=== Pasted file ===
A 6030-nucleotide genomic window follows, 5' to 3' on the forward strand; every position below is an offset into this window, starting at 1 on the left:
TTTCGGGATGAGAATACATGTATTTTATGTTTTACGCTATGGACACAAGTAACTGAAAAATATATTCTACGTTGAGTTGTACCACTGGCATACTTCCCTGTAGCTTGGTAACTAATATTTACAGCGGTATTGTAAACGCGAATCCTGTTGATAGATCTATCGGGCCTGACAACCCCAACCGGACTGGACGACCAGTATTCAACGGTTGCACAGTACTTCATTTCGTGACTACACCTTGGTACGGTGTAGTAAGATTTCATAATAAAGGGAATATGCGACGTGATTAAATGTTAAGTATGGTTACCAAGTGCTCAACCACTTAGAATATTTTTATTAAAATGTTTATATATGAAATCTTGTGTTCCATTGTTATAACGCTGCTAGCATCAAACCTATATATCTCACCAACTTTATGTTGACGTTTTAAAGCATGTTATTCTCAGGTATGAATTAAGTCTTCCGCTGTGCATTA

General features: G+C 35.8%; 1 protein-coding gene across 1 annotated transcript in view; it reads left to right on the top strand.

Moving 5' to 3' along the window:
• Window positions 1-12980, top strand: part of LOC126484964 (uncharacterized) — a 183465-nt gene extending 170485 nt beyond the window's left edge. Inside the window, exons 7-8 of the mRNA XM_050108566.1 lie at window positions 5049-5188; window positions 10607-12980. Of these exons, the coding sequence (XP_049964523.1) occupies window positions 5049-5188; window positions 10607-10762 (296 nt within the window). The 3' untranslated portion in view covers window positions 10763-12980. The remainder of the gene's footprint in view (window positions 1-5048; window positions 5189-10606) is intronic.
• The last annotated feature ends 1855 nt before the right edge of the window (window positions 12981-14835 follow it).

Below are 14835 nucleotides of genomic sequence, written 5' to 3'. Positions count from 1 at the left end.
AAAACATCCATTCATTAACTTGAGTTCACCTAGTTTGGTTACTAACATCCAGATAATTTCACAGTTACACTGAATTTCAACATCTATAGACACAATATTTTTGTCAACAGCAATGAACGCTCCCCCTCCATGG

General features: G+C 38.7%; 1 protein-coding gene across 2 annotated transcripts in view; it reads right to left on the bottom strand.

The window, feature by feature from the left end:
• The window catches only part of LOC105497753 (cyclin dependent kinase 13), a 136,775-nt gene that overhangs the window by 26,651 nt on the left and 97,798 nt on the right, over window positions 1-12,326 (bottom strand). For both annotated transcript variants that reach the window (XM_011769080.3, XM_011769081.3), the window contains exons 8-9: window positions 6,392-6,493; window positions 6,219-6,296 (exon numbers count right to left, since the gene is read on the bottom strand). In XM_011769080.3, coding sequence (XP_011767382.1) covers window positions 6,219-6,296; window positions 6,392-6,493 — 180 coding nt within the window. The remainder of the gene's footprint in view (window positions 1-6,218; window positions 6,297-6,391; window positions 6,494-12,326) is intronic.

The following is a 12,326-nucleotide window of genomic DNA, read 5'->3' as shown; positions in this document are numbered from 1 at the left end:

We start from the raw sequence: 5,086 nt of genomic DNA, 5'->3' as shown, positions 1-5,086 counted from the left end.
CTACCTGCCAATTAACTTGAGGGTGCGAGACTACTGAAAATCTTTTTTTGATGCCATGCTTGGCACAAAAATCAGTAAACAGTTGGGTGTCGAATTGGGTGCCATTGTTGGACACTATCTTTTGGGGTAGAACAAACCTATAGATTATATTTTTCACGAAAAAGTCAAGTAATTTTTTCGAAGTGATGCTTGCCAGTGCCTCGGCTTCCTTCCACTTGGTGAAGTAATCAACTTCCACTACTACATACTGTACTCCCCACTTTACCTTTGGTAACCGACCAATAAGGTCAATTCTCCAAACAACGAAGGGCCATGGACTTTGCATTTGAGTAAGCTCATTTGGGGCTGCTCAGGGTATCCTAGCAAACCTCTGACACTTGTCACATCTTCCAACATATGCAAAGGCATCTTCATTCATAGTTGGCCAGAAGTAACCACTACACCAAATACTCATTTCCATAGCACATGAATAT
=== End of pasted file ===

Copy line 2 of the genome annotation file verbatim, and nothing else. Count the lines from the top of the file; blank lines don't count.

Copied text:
TTTCGGGATGAGAATACATGTATTTTATGTTTTACGCTATGGACACAAGTAACTGAAAAATATATTCTACGTTGAGTTGTACCACTGGCATACTTCCCTGTAGCTTGGTAACTAATATTTACAGCGGTATTGTAAACGCGAATCCTGTTGATAGATCTATCGGGCCTGACAACCCCAACCGGACTGGACGACCAGTATTCAACGGTTGCACAGTACTTCATTTCGTGACTACACCTTGGTACGGTGTAGTAAGATTTCATAATAAAGGGAATATGCGACGTGATTAAATGTTAAGTATGGTTACCAAGTGCTCAACCACTTAGAATATTTTTATTAAAATGTTTATATATGAAATCTTGTGTTCCATTGTTATAACGCTGCTAGCATCAAACCTATATATCTCACCAACTTTATGTTGACGTTTTAAAGCATGTTATTCTCAGGTATGAATTAAGTCTTCCGCTGTGCATTA